Some years ago, I invested in a treadmill for the outbuilding in my house (which now doesn't leave much room for anything else!). I figured it would be much easier to do a quick 20 mins session indoors on the treadmill, rather than go for what always seemed to be a lengthy outdoors session. And if I'm being perfectly honest, I bought it to help persuade me to carry on running throughout the cold, dark winter mornings. And i have to admit, it worked!
I would trudge down in the mornings, get on the treadmill, run 20-25 mins at a consistent speed, build up a little bit of a sweat and then do some stretches. Not bad right? That's what i thought. Although I lost a bit of weight, I soon became frustrated as I didn't seem to be building much strength or stamina. I couldn't seem to increase my running speed or distance as fast as I had hoped to. If my body started to ache or twinge, I would reduce the speed, time or even not run at all.
Having the chance to chat to pro distance runners at the top of their field about how they train. I soon realised that, every single training run they do is different, in terms of time running, speed, intensity, interval and recovery. Even the variation of running surface, footwear and altitude came into their training regimes.
If asked how to become better runners, most people would give the obvious answer... to run more. And to some extent, they wouldn't be wrong. But what if you have set aside 3 mornings a week where you know you will get half an hour to run. Just increasing speed or distance isn't going to work and will lead to fatigue, injury and disappointment.
Here are some pointers on how you can mix up your run training to maximise your workout. If you belong to a running club, the following terms may be familiar to you. If you are a novice, here are a few basic running techniques.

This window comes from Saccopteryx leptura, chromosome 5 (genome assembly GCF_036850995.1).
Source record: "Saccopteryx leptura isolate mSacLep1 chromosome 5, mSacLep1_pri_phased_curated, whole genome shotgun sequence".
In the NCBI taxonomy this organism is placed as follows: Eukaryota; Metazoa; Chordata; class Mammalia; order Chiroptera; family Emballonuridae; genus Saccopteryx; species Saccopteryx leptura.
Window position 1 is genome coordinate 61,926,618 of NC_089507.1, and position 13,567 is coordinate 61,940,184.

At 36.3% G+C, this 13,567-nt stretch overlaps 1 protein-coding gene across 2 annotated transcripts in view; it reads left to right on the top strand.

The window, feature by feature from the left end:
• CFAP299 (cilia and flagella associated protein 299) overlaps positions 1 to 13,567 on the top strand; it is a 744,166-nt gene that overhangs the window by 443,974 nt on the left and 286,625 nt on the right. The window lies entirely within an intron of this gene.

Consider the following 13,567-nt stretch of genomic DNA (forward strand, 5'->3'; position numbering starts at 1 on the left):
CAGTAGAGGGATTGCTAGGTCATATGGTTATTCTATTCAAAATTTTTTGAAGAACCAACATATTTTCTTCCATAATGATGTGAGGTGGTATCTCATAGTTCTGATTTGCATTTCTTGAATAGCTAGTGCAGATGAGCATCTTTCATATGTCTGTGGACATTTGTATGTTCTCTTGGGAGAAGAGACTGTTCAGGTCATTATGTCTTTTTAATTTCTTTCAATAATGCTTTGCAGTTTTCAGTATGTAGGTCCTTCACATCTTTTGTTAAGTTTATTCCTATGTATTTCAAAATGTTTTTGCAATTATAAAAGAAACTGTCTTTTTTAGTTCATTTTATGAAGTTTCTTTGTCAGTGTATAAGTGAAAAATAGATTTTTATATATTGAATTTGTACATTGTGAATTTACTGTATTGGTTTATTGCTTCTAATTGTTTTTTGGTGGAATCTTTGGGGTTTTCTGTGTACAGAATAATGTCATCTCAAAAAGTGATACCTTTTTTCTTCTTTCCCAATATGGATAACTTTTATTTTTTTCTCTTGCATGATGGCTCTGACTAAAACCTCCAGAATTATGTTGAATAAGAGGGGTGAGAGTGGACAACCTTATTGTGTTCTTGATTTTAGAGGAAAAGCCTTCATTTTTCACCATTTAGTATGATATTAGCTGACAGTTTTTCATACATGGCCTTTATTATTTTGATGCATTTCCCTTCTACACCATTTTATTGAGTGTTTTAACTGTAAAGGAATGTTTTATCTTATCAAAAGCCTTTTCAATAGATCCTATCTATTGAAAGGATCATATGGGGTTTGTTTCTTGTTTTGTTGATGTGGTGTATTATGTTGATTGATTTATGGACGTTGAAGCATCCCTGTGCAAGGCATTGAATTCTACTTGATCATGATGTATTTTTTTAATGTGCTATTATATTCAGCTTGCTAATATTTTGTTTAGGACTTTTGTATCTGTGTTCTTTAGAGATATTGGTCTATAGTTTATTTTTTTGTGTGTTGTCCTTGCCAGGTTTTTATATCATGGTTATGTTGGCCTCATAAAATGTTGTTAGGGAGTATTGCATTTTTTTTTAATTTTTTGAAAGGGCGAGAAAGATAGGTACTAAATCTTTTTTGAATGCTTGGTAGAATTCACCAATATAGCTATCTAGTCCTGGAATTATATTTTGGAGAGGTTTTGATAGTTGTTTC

Mix up your running
Base run. A base run is your bread and butter run at your natural pace. This will be different for everyone. It serves as your go to run, the one that you know you can complete even on a bad day. It is therefore not too challenging, but needs to happen often. The bulk of your weekly mileage will come from here.
Long run. A long run is basically a base run plus some. It is pushing the boundaries of your usual run so you can build endurance and should leave your body fatigued.
Interval training. This should comprise of intense efforts followed by recovery time e.g. 1 minute of your hardest effort running followed by 2 minutes of recovery. The idea of intervals is so we can run at full intensity for longer than if we were just to go all out. The benefits of interval training include improved endurance, fatigue resistance and fat burning.
Recovery run. After a hard running session like an interval or long run, your body needs more time than you think to recover. The next run after a tough session should be a shorter one at an easy pace. This will be different for everyone so find the distance and speed that you feel comfortable with.
Tempo running is a faster pace run but not a full out sprint like an interval training session. The pace should be tough with a RPE (rate of perceived exertion) of 8/10 but you should be able to maintain it for at least 20 minutes. A good way of finding this tempo is by using the talk test. Whilst running you should be able talk in short sentences, but not hold a full conversation. This usually happens around 80% of your maximum heart rate. The idea is to run just below your LT (see BLOG on lactate threshold). In time, you will increase your LT and be able to sustain a higher intensity for longer.
Hill running is a runners' training secret. To make the transition from a average to good runner, it is also a must. When it comes to improving strength, speed and stamina hills are unbeatable. However, finding the perfect hill and knowing how to run it properly is almost an art. It can't be too steep or shallow, and common pitfalls are to run them too quickly or slowly without enough recovery time. Hills can be run in a variety of ways;
Fartlek running. Funny name i know, but it means 'speed play' in Swedish. Fartlek is basically a mix of all the styles above. This is great because after all the discipline and regimental structure that accompanies modern day training, it is great to 'fart around' just to remind you that running should be fun, free and fulfilling There are no hard or fast rules on how to do this, nor should there be. As the name suggests, mess around and have fun with it e.g. try sprinting to random targets and mix it up every time. This is a great way to spice up your run but get the benefits of all the different techniques.
So the next time you set aside time to run, try and incorporate these ideas. If you are a predominately treadmill runner like myself, a lot of this is still possible by varying speed and incline. But try your best to get out and have a good time once in a while!